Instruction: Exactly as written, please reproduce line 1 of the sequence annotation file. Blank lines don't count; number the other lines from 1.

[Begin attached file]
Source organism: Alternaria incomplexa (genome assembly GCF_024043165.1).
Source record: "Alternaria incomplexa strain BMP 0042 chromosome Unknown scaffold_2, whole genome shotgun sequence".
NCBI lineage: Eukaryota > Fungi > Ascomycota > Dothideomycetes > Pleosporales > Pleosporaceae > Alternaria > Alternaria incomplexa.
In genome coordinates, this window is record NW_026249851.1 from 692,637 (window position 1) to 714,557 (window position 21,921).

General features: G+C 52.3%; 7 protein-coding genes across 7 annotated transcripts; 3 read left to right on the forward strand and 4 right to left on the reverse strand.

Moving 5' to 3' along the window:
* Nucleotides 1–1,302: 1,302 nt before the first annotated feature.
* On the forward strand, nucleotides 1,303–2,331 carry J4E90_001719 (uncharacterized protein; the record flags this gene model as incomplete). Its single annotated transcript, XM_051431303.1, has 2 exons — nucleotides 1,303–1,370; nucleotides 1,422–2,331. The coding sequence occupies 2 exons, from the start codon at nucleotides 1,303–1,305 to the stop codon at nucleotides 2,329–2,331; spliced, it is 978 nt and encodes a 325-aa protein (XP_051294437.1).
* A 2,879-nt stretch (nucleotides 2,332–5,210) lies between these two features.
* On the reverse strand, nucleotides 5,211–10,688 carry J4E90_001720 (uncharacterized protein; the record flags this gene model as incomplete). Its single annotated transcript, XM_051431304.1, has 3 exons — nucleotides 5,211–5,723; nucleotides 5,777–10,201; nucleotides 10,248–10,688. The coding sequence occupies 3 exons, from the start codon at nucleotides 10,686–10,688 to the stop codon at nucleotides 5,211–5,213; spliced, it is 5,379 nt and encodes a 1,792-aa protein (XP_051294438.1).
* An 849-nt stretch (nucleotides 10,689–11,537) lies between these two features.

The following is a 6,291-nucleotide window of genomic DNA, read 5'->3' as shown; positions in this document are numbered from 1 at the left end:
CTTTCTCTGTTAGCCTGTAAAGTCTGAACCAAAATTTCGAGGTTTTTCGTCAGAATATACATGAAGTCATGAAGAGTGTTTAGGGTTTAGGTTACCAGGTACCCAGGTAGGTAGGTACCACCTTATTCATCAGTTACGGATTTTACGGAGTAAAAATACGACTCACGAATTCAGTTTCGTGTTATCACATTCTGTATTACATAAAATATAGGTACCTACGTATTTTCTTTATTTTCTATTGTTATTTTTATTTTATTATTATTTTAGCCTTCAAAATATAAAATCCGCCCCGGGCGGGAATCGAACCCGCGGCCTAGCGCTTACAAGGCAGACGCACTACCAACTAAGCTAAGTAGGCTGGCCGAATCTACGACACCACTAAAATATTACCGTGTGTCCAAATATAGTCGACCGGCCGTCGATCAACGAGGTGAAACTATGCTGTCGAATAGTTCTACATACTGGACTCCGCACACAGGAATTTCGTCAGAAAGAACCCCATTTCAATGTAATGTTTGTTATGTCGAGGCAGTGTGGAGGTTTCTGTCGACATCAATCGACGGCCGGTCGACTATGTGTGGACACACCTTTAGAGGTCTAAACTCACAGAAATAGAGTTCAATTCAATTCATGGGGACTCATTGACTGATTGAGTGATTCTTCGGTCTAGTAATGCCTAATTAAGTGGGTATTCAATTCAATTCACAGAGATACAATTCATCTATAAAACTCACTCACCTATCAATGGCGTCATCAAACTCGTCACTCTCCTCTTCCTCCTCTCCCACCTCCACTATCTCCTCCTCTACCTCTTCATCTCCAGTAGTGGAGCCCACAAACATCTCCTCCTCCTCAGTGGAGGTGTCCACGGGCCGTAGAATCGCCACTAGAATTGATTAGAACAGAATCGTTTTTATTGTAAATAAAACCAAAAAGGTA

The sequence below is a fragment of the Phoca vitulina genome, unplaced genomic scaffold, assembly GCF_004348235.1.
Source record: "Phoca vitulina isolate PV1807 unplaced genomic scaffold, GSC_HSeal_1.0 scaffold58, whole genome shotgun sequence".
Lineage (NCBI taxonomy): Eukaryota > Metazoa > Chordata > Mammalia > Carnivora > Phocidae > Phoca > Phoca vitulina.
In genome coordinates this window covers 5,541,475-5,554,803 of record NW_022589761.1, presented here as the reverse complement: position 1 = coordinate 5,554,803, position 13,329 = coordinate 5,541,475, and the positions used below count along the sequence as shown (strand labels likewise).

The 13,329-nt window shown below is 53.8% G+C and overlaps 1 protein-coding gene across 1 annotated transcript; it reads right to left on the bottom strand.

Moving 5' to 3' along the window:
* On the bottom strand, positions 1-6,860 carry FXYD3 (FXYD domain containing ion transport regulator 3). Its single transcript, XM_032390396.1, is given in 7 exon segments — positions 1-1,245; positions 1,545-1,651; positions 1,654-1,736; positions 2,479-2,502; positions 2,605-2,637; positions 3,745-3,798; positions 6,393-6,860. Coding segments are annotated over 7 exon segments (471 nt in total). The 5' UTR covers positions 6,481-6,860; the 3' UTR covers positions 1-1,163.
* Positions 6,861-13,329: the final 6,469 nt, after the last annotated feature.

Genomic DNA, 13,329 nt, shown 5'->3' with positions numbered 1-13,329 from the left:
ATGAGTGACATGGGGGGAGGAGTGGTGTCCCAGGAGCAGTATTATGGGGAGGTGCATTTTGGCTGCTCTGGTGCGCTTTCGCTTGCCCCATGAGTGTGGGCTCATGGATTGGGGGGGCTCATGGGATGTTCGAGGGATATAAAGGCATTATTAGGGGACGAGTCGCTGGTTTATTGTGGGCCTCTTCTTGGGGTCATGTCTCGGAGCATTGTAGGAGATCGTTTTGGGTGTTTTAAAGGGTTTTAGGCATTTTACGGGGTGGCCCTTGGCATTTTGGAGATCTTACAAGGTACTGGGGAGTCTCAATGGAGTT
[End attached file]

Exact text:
Source organism: Alternaria incomplexa (genome assembly GCF_024043165.1).